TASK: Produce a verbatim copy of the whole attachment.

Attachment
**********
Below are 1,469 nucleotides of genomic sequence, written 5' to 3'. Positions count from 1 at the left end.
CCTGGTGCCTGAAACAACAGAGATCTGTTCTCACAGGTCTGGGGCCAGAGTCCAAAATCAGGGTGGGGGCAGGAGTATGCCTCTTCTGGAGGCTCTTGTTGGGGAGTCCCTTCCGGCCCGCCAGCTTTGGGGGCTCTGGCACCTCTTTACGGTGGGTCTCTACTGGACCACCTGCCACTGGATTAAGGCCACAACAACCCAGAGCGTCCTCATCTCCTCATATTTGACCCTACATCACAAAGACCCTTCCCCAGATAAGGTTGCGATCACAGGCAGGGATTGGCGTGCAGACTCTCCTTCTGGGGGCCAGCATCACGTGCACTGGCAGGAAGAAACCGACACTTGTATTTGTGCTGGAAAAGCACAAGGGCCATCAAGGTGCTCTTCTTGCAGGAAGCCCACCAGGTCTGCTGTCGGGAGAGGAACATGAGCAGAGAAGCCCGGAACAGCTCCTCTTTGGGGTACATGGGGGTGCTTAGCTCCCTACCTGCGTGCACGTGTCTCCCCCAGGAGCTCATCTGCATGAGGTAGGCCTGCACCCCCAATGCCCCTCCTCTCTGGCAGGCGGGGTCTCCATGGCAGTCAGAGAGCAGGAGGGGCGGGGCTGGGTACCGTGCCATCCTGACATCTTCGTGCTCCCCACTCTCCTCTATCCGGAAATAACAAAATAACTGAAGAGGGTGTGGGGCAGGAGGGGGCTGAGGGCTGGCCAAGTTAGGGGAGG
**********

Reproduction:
Below are 1,469 nucleotides of genomic sequence, written 5' to 3'. Positions count from 1 at the left end.
CCTGGTGCCTGAAACAACAGAGATCTGTTCTCACAGGTCTGGGGCCAGAGTCCAAAATCAGGGTGGGGGCAGGAGTATGCCTCTTCTGGAGGCTCTTGTTGGGGAGTCCCTTCCGGCCCGCCAGCTTTGGGGGCTCTGGCACCTCTTTACGGTGGGTCTCTACTGGACCACCTGCCACTGGATTAAGGCCACAACAACCCAGAGCGTCCTCATCTCCTCATATTTGACCCTACATCACAAAGACCCTTCCCCAGATAAGGTTGCGATCACAGGCAGGGATTGGCGTGCAGACTCTCCTTCTGGGGGCCAGCATCACGTGCACTGGCAGGAAGAAACCGACACTTGTATTTGTGCTGGAAAAGCACAAGGGCCATCAAGGTGCTCTTCTTGCAGGAAGCCCACCAGGTCTGCTGTCGGGAGAGGAACATGAGCAGAGAAGCCCGGAACAGCTCCTCTTTGGGGTACATGGGGGTGCTTAGCTCCCTACCTGCGTGCACGTGTCTCCCCCAGGAGCTCATCTGCATGAGGTAGGCCTGCACCCCCAATGCCCCTCCTCTCTGGCAGGCGGGGTCTCCATGGCAGTCAGAGAGCAGGAGGGGCGGGGCTGGGTACCGTGCCATCCTGACATCTTCGTGCTCCCCACTCTCCTCTATCCGGAAATAACAAAATAACTGAAGAGGGTGTGGGGCAGGAGGGGGCTGAGGGCTGGCCAAGTTAGGGGAGG